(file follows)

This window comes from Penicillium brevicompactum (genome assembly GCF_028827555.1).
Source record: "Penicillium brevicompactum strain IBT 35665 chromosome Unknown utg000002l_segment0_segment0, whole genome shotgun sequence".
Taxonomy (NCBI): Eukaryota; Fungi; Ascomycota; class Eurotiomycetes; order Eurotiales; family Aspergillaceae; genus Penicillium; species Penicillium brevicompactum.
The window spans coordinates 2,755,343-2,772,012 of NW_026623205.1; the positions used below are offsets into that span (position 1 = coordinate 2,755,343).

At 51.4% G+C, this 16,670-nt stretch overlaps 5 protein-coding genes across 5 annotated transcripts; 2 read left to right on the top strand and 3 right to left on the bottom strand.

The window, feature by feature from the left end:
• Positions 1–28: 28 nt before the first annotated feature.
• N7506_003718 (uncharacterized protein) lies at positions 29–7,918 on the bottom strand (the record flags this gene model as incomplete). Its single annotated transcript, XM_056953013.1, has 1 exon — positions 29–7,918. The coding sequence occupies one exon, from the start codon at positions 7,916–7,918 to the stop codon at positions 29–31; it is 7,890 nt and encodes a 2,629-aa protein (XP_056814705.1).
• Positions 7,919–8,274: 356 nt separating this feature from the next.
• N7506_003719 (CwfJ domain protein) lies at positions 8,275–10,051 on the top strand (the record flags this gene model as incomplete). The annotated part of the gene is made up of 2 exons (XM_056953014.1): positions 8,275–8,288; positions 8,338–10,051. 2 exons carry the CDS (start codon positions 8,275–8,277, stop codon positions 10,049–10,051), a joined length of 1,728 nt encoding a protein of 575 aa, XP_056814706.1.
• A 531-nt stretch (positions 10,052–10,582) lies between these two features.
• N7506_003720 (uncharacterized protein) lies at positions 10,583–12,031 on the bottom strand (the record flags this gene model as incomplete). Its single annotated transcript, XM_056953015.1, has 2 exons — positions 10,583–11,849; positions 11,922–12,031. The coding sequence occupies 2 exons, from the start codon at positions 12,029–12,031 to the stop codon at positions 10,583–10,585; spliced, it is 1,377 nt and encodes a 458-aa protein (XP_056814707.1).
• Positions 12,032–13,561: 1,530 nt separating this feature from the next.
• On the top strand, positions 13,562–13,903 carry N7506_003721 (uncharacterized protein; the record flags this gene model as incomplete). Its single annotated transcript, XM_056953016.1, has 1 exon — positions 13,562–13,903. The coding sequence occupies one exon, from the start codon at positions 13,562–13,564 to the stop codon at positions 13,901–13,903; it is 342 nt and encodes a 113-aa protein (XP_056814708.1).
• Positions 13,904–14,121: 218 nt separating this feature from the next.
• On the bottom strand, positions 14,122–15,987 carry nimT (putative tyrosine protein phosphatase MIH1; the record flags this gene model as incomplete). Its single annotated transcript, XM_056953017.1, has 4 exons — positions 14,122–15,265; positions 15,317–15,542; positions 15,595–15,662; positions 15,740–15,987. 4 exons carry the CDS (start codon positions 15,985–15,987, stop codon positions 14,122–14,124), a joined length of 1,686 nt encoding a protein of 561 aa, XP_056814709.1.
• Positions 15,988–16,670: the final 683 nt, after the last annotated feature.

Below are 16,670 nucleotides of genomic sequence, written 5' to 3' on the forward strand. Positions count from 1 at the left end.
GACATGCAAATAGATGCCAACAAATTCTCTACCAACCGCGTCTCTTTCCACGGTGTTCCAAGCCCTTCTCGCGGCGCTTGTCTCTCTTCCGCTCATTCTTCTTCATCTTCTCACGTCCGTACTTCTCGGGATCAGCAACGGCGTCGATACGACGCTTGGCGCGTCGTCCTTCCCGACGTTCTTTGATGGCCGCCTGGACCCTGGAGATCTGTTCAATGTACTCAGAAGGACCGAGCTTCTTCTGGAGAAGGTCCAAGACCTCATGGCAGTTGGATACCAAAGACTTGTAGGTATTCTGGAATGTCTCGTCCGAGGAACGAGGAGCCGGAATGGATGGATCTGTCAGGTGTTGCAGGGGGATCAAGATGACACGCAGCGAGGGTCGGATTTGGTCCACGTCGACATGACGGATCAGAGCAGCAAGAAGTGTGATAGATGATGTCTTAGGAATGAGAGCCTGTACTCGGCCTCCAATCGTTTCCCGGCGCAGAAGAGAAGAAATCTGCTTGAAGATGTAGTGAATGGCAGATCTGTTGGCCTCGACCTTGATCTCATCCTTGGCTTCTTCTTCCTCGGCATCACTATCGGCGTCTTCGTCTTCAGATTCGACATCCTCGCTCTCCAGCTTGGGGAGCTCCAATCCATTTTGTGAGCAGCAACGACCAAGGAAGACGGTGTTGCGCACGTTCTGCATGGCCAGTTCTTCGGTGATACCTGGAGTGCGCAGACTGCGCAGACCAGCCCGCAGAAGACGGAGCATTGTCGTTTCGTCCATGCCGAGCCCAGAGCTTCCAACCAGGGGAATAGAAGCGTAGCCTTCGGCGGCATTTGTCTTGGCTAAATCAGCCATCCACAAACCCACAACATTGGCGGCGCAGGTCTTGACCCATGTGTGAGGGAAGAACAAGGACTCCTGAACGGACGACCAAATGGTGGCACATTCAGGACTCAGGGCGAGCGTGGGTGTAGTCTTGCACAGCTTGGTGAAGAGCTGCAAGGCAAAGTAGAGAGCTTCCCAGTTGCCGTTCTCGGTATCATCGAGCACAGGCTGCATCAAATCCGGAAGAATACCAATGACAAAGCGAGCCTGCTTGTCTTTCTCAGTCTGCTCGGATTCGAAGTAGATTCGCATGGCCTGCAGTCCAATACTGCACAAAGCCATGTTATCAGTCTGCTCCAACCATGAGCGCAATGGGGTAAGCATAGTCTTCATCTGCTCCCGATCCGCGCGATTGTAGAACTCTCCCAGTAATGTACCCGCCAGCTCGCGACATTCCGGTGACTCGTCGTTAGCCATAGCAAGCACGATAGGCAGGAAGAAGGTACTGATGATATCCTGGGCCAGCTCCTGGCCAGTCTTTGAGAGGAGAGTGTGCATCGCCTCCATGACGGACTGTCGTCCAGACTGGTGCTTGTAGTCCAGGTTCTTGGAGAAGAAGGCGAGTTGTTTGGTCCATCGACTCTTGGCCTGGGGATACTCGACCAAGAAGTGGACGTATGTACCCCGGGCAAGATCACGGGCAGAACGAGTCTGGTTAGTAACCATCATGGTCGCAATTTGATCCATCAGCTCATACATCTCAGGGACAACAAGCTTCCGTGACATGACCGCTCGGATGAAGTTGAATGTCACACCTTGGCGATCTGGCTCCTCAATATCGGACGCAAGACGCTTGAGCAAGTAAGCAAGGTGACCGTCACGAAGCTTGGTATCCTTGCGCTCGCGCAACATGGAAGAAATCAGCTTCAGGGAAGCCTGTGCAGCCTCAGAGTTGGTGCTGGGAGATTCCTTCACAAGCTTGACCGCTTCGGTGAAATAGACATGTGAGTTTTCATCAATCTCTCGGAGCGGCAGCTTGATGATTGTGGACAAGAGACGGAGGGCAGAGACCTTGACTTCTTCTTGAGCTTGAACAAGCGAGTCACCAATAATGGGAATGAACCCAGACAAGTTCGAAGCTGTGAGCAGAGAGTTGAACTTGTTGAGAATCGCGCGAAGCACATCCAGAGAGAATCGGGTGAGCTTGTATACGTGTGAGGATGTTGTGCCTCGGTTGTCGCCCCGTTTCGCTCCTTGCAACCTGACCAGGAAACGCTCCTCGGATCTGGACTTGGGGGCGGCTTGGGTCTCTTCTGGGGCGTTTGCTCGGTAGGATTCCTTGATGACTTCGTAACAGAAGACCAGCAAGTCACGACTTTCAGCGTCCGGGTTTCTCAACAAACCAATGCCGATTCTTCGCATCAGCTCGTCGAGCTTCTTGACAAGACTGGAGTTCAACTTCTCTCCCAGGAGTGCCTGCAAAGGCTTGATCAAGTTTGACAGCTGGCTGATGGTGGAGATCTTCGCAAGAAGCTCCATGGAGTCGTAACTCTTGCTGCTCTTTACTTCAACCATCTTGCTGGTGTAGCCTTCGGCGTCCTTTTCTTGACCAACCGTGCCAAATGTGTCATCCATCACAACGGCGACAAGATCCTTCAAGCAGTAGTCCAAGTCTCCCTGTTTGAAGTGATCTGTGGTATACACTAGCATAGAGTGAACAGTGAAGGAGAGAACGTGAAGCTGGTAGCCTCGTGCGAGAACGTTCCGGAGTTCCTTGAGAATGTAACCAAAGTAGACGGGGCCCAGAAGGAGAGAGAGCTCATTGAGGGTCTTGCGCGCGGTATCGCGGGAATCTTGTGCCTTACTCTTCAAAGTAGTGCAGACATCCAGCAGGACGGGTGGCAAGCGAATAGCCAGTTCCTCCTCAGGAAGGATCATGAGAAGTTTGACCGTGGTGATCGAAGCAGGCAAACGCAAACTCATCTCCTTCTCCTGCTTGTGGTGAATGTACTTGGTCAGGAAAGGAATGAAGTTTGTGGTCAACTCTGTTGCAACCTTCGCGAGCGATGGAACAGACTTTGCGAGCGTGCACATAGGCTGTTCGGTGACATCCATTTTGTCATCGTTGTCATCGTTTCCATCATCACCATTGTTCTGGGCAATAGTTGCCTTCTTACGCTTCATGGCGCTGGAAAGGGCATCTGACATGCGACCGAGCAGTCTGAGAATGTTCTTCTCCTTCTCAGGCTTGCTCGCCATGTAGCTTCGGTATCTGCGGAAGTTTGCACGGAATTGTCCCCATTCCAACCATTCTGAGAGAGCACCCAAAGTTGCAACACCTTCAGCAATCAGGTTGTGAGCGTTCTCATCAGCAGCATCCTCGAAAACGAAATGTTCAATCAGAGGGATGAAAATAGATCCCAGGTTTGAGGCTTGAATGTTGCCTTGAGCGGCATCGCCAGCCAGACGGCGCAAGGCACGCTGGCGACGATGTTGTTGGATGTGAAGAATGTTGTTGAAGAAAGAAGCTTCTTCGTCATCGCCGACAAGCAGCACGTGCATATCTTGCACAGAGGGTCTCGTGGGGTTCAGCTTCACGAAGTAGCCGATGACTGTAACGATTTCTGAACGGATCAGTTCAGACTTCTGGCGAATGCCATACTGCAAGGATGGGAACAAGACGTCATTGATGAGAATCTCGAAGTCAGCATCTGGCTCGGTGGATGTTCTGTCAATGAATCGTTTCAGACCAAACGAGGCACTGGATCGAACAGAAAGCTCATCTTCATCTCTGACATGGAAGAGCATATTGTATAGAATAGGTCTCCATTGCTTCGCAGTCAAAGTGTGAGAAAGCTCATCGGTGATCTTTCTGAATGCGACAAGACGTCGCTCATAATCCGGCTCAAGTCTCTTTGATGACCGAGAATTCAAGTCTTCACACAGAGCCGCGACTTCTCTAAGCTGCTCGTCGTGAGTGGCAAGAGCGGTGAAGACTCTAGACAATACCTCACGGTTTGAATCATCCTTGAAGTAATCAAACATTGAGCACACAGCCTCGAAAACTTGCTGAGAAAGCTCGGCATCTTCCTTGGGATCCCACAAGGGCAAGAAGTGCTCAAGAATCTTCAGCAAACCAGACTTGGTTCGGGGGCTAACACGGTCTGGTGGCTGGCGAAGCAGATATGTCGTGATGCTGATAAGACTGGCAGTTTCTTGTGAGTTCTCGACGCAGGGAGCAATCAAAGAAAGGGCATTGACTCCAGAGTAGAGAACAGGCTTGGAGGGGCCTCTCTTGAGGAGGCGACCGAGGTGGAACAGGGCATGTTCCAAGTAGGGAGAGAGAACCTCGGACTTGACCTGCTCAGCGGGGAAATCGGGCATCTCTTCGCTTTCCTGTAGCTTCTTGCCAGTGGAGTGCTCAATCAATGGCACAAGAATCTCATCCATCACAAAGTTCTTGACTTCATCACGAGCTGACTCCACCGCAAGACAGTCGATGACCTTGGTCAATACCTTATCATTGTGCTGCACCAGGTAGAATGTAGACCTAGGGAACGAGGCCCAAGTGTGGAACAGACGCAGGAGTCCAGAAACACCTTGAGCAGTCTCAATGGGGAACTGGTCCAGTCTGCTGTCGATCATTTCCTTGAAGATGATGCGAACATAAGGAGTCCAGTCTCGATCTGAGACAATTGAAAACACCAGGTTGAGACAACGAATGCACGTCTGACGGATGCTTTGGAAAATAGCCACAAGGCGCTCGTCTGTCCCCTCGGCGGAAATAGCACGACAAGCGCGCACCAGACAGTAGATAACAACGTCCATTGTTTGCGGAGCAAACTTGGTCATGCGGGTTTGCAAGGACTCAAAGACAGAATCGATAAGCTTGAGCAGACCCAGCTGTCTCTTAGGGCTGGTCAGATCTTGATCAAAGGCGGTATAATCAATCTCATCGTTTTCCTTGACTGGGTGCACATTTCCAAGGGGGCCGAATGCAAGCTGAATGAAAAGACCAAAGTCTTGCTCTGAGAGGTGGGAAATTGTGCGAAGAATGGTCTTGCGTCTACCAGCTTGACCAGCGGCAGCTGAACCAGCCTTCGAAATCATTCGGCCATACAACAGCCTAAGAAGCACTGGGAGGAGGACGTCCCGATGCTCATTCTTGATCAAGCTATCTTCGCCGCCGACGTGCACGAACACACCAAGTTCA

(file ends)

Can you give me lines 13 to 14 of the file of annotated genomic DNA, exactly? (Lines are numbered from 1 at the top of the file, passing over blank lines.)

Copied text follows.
• Positions 12,032–13,561: 1,530 nt separating this feature from the next.
• On the top strand, positions 13,562–13,903 carry N7506_003721 (uncharacterized protein; the record flags this gene model as incomplete). Its single annotated transcript, XM_056953016.1, has 1 exon — positions 13,562–13,903. The coding sequence occupies one exon, from the start codon at positions 13,562–13,564 to the stop codon at positions 13,901–13,903; it is 342 nt and encodes a 113-aa protein (XP_056814708.1).